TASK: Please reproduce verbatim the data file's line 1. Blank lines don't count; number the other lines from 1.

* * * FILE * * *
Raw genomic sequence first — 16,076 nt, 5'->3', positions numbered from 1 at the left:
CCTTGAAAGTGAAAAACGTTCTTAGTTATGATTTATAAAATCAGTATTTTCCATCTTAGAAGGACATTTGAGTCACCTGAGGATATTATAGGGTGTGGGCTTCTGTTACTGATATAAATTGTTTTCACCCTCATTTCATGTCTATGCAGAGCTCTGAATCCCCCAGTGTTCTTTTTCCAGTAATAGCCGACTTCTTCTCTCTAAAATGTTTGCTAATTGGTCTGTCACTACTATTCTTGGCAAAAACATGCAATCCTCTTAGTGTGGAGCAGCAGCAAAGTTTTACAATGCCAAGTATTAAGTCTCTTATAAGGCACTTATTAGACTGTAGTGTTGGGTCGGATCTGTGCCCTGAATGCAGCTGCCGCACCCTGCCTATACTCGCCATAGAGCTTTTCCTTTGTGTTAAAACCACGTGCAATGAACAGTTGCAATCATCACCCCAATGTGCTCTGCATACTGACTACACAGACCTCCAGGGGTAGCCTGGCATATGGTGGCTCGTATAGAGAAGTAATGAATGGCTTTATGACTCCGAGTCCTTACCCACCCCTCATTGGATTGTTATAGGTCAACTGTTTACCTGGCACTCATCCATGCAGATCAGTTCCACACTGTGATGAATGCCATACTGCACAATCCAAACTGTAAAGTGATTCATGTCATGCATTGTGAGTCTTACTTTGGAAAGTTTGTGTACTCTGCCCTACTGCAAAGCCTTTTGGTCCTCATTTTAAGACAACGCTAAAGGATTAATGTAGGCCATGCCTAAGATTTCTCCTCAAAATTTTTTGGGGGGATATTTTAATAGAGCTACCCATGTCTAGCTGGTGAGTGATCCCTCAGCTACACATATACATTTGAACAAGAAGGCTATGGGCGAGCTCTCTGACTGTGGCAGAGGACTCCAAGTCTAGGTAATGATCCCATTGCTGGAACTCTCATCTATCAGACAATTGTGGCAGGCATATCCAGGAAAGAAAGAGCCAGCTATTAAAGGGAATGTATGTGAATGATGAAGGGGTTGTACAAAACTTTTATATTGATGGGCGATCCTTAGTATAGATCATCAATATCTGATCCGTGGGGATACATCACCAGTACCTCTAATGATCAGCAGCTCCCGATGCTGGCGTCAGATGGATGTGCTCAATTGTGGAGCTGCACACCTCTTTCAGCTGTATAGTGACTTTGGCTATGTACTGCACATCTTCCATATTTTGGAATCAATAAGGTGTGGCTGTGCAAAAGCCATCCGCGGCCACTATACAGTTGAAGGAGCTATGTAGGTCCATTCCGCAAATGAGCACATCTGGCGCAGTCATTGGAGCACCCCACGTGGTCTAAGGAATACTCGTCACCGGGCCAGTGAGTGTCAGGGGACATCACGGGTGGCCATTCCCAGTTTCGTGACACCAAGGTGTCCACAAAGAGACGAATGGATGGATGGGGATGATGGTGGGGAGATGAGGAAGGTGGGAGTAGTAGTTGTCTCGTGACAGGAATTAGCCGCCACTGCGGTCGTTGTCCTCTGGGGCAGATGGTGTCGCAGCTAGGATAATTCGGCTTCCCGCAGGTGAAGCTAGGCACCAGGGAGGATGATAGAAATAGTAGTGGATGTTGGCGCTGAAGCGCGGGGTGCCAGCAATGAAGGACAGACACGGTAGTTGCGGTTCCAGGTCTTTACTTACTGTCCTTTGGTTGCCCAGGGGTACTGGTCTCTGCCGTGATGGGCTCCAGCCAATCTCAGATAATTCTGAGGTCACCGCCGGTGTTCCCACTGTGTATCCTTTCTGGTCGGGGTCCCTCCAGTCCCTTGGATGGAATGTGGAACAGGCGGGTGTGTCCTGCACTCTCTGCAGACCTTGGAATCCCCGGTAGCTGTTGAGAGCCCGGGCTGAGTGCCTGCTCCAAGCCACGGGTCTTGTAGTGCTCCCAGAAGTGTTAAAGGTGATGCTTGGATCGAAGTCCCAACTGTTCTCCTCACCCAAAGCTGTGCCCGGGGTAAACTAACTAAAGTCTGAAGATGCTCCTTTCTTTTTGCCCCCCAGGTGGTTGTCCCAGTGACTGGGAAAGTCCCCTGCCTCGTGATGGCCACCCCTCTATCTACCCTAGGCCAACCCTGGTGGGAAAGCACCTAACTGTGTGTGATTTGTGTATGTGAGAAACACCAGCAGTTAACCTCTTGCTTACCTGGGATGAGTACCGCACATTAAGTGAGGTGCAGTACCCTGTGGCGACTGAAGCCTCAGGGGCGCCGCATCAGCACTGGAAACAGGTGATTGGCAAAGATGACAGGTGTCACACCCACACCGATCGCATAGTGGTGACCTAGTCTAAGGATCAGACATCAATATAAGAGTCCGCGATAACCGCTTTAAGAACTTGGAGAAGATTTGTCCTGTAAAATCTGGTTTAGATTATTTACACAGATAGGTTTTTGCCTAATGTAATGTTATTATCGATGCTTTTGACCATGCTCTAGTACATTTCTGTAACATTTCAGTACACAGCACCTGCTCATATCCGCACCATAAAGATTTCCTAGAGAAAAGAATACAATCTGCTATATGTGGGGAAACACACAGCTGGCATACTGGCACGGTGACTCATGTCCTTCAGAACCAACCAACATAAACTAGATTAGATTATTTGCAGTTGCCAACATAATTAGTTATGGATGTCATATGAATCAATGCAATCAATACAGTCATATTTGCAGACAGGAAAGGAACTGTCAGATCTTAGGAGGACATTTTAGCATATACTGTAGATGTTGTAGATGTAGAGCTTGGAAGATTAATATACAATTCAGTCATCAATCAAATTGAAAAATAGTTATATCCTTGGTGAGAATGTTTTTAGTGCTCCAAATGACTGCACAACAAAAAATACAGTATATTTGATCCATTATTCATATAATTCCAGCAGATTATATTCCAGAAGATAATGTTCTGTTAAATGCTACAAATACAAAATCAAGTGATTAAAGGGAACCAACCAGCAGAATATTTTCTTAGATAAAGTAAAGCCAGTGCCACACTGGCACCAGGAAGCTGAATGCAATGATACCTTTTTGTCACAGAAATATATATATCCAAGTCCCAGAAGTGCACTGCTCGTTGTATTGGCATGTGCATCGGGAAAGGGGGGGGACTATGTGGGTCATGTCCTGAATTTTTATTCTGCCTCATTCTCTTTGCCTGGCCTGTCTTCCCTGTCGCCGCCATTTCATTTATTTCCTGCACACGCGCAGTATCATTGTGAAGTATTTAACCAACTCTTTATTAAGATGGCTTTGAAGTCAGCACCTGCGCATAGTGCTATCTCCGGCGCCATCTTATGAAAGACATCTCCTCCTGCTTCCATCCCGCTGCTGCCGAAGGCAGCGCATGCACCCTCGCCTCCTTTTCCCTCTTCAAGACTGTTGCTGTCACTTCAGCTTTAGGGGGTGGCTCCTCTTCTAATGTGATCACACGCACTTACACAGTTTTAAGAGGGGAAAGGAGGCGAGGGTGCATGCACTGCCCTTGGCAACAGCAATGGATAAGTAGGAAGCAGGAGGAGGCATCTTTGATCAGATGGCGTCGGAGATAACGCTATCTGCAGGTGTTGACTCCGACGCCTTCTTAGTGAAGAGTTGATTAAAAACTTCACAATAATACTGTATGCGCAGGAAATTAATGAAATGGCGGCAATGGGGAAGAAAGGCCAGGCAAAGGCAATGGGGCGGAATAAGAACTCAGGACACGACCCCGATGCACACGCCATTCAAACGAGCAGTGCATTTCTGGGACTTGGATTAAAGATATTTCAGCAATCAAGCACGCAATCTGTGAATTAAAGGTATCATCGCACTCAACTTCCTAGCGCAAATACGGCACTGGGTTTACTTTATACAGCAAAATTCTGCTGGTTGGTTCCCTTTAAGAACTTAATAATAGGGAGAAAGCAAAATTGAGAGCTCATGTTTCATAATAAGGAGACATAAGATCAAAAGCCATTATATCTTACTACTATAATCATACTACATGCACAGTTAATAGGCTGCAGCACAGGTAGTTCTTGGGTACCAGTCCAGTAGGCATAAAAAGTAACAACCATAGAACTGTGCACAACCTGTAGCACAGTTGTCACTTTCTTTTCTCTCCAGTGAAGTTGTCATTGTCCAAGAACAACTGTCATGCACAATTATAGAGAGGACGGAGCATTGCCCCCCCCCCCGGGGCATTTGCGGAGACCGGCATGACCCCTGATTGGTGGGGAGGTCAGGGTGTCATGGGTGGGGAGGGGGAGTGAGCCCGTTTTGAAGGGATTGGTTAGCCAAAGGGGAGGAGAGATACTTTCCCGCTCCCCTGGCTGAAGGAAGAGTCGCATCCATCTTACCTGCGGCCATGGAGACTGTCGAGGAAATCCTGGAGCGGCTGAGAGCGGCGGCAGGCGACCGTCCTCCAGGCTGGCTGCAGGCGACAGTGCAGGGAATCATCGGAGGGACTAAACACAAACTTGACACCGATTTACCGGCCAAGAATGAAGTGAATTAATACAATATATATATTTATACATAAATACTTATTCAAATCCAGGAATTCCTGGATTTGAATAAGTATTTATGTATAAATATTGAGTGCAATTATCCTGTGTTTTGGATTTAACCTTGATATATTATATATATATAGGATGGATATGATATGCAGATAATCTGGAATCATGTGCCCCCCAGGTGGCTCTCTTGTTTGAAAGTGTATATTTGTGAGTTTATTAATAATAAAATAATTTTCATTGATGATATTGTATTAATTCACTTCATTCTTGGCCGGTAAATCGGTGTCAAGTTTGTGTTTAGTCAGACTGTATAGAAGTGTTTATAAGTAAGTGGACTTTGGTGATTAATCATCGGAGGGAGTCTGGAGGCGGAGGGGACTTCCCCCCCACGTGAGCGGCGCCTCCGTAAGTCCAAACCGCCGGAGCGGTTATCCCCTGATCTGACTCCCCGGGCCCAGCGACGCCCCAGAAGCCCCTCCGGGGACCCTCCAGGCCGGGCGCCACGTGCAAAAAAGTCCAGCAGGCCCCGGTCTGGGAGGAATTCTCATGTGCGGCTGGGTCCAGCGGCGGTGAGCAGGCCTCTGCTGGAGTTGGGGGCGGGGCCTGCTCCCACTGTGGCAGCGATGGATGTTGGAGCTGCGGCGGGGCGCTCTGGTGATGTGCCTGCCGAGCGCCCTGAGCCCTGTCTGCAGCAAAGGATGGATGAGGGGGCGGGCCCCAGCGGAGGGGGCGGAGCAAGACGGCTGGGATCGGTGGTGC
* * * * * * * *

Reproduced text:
Raw genomic sequence first — 16,076 nt, 5'->3', positions numbered from 1 at the left: